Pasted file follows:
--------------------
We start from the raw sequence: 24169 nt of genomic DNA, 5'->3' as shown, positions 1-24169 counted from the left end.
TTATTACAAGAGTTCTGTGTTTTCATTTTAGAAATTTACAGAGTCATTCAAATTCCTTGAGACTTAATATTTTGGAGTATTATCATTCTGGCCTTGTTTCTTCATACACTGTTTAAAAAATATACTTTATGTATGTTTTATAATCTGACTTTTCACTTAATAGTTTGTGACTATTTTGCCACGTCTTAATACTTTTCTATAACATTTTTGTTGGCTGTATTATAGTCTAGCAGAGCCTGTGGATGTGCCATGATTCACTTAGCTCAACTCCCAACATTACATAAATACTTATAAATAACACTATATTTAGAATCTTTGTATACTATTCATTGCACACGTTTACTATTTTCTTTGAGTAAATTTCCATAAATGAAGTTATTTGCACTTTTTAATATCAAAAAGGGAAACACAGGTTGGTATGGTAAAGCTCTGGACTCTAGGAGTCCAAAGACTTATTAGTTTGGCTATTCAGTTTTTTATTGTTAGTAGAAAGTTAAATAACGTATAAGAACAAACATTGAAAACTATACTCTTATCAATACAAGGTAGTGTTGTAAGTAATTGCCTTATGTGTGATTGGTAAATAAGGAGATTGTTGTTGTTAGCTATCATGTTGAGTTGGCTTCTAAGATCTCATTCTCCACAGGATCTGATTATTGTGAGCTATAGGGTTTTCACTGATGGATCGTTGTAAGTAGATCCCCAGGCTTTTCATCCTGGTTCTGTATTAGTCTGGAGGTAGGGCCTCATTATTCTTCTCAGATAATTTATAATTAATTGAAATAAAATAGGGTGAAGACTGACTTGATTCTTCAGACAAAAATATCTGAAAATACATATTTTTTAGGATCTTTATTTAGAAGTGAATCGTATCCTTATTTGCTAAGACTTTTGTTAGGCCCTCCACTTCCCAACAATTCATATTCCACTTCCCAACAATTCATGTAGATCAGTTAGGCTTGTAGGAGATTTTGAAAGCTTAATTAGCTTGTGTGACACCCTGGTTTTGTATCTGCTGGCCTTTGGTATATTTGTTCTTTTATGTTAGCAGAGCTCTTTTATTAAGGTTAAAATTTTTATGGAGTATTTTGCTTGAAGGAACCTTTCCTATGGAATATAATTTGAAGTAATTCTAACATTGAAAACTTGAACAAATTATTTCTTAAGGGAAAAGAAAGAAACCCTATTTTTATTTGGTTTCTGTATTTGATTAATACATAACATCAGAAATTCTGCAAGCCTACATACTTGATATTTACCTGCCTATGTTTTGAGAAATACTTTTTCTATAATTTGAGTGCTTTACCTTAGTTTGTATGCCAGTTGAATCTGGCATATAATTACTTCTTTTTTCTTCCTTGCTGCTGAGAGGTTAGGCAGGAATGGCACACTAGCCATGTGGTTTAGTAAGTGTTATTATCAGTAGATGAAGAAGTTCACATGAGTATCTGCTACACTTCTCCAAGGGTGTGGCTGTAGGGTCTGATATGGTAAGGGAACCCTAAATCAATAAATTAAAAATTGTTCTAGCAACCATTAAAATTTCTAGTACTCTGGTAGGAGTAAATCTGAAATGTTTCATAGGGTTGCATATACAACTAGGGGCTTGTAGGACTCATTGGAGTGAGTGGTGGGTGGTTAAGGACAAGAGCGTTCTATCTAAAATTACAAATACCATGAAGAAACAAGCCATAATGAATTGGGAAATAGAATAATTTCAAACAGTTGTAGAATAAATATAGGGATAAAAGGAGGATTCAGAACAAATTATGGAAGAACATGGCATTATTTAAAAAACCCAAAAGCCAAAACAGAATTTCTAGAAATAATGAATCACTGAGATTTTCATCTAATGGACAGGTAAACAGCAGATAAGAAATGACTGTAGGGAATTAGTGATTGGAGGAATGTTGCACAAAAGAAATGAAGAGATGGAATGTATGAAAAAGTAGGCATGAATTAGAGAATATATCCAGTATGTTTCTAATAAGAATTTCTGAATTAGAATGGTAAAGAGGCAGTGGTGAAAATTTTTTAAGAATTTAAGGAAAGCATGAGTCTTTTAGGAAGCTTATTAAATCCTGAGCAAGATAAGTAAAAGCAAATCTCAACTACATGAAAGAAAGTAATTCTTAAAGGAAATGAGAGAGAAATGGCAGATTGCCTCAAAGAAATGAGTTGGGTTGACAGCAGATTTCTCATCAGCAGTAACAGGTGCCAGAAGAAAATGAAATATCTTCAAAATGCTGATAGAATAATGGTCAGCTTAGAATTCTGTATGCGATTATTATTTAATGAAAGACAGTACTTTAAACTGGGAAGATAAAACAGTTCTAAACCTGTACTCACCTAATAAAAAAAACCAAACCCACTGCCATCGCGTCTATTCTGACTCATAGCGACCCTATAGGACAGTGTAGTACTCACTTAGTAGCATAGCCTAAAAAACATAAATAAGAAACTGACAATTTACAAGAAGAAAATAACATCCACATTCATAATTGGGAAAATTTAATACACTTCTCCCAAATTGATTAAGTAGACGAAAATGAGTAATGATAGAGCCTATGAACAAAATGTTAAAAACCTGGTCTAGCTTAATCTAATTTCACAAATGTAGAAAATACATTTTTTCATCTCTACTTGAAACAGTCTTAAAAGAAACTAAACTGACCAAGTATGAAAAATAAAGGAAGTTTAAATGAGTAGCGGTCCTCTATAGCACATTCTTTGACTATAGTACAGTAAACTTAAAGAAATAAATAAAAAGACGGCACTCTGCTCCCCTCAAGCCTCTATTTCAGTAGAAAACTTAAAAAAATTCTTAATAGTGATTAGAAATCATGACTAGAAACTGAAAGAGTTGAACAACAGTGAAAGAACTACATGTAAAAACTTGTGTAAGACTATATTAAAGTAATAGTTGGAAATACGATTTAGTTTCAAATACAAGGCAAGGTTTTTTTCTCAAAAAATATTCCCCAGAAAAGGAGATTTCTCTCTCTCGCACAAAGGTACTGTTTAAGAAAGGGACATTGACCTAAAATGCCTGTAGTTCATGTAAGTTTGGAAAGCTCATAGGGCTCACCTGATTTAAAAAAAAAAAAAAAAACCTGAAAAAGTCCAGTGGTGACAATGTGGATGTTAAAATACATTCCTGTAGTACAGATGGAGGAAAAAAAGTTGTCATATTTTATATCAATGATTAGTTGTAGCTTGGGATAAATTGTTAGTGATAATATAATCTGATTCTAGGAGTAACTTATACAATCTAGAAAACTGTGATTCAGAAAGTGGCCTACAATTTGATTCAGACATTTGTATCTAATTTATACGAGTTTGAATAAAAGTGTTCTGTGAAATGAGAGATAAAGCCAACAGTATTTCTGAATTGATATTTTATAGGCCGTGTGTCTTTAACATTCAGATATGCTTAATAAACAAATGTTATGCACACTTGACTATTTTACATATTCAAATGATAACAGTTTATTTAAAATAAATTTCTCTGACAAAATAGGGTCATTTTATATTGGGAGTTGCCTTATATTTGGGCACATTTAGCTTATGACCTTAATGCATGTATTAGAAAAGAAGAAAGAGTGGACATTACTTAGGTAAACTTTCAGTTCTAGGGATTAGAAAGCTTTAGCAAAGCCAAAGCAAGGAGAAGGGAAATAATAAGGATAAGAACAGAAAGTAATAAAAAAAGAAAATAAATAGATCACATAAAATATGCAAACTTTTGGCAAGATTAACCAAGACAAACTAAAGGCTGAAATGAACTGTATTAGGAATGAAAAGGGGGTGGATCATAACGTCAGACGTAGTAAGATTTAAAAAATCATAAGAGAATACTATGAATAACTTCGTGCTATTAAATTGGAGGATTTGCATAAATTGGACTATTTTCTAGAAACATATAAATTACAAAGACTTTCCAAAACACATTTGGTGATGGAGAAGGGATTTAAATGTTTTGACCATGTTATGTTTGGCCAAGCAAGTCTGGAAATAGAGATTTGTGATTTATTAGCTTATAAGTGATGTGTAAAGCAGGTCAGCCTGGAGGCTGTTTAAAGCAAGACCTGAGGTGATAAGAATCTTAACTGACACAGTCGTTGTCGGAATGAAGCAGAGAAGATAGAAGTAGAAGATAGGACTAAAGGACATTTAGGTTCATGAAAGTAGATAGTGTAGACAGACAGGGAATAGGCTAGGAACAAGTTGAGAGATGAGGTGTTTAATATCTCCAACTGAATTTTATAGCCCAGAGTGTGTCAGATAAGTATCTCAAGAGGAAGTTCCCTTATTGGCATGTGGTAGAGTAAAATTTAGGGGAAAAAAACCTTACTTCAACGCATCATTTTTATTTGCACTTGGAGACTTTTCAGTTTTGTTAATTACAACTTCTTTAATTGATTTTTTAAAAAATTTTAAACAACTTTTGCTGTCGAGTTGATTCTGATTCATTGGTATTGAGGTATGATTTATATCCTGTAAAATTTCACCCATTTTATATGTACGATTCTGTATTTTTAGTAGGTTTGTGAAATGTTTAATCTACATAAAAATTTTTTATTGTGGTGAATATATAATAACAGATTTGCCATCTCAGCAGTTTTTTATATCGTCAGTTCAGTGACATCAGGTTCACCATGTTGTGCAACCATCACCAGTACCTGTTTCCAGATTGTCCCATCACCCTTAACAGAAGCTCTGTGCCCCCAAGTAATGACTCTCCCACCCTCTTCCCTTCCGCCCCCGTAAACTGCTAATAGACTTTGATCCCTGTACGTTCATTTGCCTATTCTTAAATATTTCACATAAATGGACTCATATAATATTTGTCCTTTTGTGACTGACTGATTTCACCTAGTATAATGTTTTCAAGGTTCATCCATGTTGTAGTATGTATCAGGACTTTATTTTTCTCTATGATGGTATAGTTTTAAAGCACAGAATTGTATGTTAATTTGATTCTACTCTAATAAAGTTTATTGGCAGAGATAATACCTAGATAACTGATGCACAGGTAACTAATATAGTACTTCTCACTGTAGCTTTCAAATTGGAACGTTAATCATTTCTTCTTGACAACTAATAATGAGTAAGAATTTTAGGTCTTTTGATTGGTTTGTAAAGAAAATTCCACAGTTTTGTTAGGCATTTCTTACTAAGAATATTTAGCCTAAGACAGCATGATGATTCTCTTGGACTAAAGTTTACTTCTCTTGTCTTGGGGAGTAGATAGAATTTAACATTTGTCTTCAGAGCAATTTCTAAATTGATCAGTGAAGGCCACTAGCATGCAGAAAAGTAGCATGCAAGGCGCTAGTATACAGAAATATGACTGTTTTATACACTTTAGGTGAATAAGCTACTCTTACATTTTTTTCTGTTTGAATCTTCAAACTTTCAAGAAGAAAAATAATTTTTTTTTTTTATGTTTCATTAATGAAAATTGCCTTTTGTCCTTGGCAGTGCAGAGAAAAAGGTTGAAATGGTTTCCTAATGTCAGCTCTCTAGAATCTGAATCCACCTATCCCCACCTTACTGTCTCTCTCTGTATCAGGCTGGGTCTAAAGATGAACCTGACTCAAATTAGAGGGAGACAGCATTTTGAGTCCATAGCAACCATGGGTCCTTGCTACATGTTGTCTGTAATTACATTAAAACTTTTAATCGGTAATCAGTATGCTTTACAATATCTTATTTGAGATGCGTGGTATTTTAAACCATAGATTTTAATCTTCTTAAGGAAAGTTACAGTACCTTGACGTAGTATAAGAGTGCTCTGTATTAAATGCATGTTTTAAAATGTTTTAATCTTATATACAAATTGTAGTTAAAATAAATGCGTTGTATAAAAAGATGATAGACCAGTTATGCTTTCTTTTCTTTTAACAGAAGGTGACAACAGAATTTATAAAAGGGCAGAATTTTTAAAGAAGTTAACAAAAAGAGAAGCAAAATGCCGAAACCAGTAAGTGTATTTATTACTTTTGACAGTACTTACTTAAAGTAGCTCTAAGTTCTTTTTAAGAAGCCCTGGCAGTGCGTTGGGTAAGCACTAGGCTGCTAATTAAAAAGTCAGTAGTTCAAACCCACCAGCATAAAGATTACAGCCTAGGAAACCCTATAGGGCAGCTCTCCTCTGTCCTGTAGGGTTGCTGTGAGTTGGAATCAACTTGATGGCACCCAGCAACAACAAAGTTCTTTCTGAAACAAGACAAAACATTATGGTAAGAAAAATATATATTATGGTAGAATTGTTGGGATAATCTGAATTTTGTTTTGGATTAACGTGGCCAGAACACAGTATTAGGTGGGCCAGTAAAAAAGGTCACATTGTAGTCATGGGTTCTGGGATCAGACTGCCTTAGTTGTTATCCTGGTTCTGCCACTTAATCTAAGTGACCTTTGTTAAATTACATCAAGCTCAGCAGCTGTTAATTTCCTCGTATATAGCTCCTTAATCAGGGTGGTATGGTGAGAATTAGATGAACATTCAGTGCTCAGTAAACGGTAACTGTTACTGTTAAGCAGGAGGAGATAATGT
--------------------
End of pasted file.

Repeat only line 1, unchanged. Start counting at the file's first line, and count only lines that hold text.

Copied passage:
We start from the raw sequence: 24169 nt of genomic DNA, 5'->3' as shown, positions 1-24169 counted from the left end.